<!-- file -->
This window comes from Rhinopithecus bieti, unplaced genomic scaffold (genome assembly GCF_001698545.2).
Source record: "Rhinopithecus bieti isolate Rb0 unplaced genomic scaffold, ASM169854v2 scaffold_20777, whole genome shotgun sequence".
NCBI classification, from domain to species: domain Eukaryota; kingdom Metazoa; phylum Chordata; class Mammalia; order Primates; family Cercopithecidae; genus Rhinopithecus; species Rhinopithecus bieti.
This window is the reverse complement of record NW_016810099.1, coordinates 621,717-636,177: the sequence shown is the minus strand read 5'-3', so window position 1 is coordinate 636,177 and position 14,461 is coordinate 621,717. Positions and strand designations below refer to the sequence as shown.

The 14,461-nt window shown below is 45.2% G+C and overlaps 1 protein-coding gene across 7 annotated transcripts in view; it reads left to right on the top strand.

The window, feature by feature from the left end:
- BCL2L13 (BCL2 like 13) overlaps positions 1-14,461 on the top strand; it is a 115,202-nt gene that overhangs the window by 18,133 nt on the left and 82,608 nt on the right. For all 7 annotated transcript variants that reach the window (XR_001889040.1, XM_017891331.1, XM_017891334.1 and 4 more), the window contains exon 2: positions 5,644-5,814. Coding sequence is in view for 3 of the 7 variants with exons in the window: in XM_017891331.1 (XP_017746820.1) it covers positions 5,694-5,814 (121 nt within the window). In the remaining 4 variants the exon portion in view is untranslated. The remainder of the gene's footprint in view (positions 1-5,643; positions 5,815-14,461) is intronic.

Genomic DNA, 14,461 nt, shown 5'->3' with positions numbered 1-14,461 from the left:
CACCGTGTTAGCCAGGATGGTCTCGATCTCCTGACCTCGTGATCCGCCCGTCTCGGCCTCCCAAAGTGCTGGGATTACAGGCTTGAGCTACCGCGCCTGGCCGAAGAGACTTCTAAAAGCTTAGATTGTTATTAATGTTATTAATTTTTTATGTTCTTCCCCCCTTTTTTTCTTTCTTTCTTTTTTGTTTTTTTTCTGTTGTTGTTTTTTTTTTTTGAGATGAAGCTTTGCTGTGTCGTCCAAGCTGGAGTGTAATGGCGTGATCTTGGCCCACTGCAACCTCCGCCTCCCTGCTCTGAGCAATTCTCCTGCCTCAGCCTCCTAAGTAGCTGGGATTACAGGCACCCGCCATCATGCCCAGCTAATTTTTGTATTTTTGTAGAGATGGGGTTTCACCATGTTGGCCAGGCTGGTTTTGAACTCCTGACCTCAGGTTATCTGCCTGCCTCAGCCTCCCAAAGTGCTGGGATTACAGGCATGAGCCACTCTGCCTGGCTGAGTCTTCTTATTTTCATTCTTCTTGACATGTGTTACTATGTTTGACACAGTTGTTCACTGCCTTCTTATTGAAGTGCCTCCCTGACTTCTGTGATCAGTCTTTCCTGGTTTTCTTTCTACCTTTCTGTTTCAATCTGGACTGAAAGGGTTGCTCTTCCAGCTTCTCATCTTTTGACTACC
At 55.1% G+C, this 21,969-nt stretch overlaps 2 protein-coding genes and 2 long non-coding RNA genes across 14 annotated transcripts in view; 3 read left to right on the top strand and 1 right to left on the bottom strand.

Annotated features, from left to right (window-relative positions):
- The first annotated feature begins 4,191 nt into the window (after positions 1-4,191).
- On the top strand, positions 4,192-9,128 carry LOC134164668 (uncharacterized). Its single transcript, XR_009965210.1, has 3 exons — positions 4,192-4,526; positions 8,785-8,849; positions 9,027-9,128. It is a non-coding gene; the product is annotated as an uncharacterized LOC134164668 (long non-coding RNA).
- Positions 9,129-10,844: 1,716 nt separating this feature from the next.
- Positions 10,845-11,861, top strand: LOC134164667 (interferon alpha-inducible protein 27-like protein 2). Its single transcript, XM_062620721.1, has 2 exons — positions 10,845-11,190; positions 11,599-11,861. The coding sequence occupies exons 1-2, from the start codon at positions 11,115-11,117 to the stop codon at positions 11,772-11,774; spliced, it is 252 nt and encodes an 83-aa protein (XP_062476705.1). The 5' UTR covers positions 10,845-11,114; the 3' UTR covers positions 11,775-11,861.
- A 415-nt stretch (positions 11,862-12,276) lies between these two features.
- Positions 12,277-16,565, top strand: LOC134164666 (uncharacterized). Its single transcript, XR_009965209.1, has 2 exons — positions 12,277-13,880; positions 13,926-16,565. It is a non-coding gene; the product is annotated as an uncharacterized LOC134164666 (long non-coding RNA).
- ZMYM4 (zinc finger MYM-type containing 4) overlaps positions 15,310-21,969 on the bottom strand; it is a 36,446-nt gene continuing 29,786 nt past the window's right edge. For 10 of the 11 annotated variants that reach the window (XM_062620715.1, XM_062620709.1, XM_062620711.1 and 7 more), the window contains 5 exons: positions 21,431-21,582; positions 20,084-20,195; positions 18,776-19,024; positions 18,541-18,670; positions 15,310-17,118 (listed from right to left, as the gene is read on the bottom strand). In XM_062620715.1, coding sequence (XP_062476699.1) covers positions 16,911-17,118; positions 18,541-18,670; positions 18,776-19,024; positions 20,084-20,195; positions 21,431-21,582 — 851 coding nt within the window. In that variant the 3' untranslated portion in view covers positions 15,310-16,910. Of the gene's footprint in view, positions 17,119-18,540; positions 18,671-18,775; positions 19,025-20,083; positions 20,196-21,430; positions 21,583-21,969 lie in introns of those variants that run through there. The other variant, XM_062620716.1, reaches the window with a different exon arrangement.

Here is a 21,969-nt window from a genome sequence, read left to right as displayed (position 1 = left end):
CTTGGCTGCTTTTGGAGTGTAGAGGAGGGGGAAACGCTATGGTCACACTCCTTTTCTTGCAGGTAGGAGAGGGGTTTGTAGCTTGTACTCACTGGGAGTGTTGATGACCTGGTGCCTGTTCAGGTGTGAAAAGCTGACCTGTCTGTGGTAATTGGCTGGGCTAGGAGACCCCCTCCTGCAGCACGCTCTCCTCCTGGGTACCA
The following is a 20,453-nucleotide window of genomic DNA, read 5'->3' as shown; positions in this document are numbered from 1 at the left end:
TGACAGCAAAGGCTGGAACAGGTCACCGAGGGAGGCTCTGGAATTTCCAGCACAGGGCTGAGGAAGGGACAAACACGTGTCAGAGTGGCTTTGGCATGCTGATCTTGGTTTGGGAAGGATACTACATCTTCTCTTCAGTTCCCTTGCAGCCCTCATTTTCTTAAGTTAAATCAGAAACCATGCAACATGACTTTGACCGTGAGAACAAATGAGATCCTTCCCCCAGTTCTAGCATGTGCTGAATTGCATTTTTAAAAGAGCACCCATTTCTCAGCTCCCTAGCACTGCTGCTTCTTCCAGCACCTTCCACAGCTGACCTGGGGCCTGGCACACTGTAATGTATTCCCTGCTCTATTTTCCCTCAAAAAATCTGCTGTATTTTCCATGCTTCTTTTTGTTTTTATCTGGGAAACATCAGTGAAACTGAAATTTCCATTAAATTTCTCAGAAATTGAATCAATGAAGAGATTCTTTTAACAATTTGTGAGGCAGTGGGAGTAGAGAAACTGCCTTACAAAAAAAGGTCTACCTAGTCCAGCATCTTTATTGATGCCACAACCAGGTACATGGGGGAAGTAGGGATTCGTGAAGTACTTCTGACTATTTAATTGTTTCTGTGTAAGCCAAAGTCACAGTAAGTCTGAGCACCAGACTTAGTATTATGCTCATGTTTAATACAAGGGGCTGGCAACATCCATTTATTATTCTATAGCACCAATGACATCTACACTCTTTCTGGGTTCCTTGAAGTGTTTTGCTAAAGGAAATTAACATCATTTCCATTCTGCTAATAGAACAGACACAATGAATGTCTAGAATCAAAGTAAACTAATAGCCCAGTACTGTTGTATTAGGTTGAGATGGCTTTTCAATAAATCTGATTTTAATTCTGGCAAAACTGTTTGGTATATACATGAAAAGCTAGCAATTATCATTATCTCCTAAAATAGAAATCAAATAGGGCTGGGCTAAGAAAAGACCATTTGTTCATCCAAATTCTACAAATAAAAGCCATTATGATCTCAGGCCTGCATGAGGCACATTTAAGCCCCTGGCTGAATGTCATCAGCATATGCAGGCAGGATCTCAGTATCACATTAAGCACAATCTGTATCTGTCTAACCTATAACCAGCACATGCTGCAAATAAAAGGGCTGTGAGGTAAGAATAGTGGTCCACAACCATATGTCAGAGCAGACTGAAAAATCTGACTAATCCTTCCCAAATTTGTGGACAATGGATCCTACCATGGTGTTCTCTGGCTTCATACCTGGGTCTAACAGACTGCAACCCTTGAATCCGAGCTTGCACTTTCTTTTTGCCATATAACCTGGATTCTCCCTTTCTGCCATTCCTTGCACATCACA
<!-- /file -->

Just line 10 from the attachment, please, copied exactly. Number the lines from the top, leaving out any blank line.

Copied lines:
At 55.1% G+C, this 21,969-nt stretch overlaps 2 protein-coding genes and 2 long non-coding RNA genes across 14 annotated transcripts in view; 3 read left to right on the top strand and 1 right to left on the bottom strand.